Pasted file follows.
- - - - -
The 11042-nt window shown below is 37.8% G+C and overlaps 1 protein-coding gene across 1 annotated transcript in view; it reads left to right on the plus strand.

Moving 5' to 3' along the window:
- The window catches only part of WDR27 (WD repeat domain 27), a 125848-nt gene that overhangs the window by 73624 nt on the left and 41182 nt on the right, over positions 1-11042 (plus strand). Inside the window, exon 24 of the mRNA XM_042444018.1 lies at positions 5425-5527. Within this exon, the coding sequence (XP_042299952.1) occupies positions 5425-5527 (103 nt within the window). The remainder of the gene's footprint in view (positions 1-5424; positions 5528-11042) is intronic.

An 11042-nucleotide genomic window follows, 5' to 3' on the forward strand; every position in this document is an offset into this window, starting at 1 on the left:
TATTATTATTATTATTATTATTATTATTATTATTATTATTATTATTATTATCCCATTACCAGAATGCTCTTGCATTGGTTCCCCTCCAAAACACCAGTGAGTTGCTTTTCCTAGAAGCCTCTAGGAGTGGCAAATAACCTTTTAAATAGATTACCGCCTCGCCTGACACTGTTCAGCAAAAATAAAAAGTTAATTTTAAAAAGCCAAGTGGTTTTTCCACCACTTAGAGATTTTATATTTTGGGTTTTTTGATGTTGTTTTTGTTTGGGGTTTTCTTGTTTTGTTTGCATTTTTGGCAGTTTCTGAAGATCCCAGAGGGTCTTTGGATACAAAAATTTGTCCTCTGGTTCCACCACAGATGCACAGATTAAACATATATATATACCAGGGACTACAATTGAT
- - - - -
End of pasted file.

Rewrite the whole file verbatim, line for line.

The 11042-nt window shown below is 37.8% G+C and overlaps 1 protein-coding gene across 1 annotated transcript in view; it reads left to right on the plus strand.

Moving 5' to 3' along the window:
- The window catches only part of WDR27 (WD repeat domain 27), a 125848-nt gene that overhangs the window by 73624 nt on the left and 41182 nt on the right, over positions 1-11042 (plus strand). Inside the window, exon 24 of the mRNA XM_042444018.1 lies at positions 5425-5527. Within this exon, the coding sequence (XP_042299952.1) occupies positions 5425-5527 (103 nt within the window). The remainder of the gene's footprint in view (positions 1-5424; positions 5528-11042) is intronic.

An 11042-nucleotide genomic window follows, 5' to 3' on the forward strand; every position in this document is an offset into this window, starting at 1 on the left:
TATTATTATTATTATTATTATTATTATTATTATTATTATTATTATTATTATCCCATTACCAGAATGCTCTTGCATTGGTTCCCCTCCAAAACACCAGTGAGTTGCTTTTCCTAGAAGCCTCTAGGAGTGGCAAATAACCTTTTAAATAGATTACCGCCTCGCCTGACACTGTTCAGCAAAAATAAAAAGTTAATTTTAAAAAGCCAAGTGGTTTTTCCACCACTTAGAGATTTTATATTTTGGGTTTTTTGATGTTGTTTTTGTTTGGGGTTTTCTTGTTTTGTTTGCATTTTTGGCAGTTTCTGAAGATCCCAGAGGGTCTTTGGATACAAAAATTTGTCCTCTGGTTCCACCACAGATGCACAGATTAAACATATATATATACCAGGGACTACAATTGAT